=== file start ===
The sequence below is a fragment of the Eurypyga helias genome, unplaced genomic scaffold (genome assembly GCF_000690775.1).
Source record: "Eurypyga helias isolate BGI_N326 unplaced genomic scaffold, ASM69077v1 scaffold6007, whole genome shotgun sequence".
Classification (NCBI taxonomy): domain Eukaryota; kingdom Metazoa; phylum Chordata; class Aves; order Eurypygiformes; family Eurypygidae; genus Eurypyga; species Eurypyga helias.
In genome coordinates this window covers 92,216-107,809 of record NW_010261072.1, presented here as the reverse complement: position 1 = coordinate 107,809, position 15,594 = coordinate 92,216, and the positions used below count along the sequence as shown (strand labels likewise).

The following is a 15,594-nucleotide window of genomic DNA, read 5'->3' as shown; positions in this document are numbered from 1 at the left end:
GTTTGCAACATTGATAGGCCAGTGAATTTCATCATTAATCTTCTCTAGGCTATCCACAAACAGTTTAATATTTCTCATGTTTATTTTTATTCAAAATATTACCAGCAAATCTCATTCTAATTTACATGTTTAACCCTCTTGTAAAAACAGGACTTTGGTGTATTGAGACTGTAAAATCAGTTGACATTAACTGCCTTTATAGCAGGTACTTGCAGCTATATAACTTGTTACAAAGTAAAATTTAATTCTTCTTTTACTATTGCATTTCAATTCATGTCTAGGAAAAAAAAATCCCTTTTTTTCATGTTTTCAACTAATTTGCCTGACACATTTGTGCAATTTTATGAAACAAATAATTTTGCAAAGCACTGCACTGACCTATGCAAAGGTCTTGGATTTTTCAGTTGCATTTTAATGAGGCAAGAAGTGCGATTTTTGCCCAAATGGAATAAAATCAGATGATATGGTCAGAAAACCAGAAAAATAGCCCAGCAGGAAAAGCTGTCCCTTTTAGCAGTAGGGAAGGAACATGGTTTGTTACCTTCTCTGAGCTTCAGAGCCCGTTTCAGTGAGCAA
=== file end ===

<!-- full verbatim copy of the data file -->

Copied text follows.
The sequence below is a fragment of the Eurypyga helias genome, unplaced genomic scaffold (genome assembly GCF_000690775.1).
Source record: "Eurypyga helias isolate BGI_N326 unplaced genomic scaffold, ASM69077v1 scaffold6007, whole genome shotgun sequence".
Classification (NCBI taxonomy): domain Eukaryota; kingdom Metazoa; phylum Chordata; class Aves; order Eurypygiformes; family Eurypygidae; genus Eurypyga; species Eurypyga helias.
In genome coordinates this window covers 92,216-107,809 of record NW_010261072.1, presented here as the reverse complement: position 1 = coordinate 107,809, position 15,594 = coordinate 92,216, and the positions used below count along the sequence as shown (strand labels likewise).

The following is a 15,594-nucleotide window of genomic DNA, read 5'->3' as shown; positions in this document are numbered from 1 at the left end:
GTTTGCAACATTGATAGGCCAGTGAATTTCATCATTAATCTTCTCTAGGCTATCCACAAACAGTTTAATATTTCTCATGTTTATTTTTATTCAAAATATTACCAGCAAATCTCATTCTAATTTACATGTTTAACCCTCTTGTAAAAACAGGACTTTGGTGTATTGAGACTGTAAAATCAGTTGACATTAACTGCCTTTATAGCAGGTACTTGCAGCTATATAACTTGTTACAAAGTAAAATTTAATTCTTCTTTTACTATTGCATTTCAATTCATGTCTAGGAAAAAAAAATCCCTTTTTTTCATGTTTTCAACTAATTTGCCTGACACATTTGTGCAATTTTATGAAACAAATAATTTTGCAAAGCACTGCACTGACCTATGCAAAGGTCTTGGATTTTTCAGTTGCATTTTAATGAGGCAAGAAGTGCGATTTTTGCCCAAATGGAATAAAATCAGATGATATGGTCAGAAAACCAGAAAAATAGCCCAGCAGGAAAAGCTGTCCCTTTTAGCAGTAGGGAAGGAACATGGTTTGTTACCTTCTCTGAGCTTCAGAGCCCGTTTCAGTGAGCAA